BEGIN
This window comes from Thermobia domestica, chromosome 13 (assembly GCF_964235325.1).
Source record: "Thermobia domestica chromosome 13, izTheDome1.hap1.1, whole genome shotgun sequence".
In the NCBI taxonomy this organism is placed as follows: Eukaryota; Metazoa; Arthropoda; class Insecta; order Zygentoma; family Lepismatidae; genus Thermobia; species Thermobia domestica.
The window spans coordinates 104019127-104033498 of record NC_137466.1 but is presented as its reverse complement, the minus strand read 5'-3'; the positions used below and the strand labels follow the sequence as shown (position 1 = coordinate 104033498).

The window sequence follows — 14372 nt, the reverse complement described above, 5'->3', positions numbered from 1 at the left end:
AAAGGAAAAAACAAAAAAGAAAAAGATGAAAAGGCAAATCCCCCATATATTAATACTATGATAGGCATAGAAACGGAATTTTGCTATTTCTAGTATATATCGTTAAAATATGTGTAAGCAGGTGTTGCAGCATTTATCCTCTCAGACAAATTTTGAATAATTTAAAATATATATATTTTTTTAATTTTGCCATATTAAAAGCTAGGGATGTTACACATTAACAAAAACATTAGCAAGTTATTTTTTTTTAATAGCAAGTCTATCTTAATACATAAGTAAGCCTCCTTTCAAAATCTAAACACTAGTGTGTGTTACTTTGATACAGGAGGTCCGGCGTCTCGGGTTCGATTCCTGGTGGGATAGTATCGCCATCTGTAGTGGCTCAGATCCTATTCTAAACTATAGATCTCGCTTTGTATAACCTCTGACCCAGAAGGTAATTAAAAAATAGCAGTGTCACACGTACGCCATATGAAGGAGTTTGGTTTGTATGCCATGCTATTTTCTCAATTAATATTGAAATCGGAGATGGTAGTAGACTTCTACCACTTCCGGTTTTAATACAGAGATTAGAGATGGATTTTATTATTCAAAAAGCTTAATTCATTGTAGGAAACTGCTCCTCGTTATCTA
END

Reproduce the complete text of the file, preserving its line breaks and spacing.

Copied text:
This window comes from Thermobia domestica, chromosome 13 (assembly GCF_964235325.1).
Source record: "Thermobia domestica chromosome 13, izTheDome1.hap1.1, whole genome shotgun sequence".
In the NCBI taxonomy this organism is placed as follows: Eukaryota; Metazoa; Arthropoda; class Insecta; order Zygentoma; family Lepismatidae; genus Thermobia; species Thermobia domestica.
The window spans coordinates 104019127-104033498 of record NC_137466.1 but is presented as its reverse complement, the minus strand read 5'-3'; the positions used below and the strand labels follow the sequence as shown (position 1 = coordinate 104033498).

The window sequence follows — 14372 nt, the reverse complement described above, 5'->3', positions numbered from 1 at the left end:
AAAGGAAAAAACAAAAAAGAAAAAGATGAAAAGGCAAATCCCCCATATATTAATACTATGATAGGCATAGAAACGGAATTTTGCTATTTCTAGTATATATCGTTAAAATATGTGTAAGCAGGTGTTGCAGCATTTATCCTCTCAGACAAATTTTGAATAATTTAAAATATATATATTTTTTTAATTTTGCCATATTAAAAGCTAGGGATGTTACACATTAACAAAAACATTAGCAAGTTATTTTTTTTTAATAGCAAGTCTATCTTAATACATAAGTAAGCCTCCTTTCAAAATCTAAACACTAGTGTGTGTTACTTTGATACAGGAGGTCCGGCGTCTCGGGTTCGATTCCTGGTGGGATAGTATCGCCATCTGTAGTGGCTCAGATCCTATTCTAAACTATAGATCTCGCTTTGTATAACCTCTGACCCAGAAGGTAATTAAAAAATAGCAGTGTCACACGTACGCCATATGAAGGAGTTTGGTTTGTATGCCATGCTATTTTCTCAATTAATATTGAAATCGGAGATGGTAGTAGACTTCTACCACTTCCGGTTTTAATACAGAGATTAGAGATGGATTTTATTATTCAAAAAGCTTAATTCATTGTAGGAAACTGCTCCTCGTTATCTA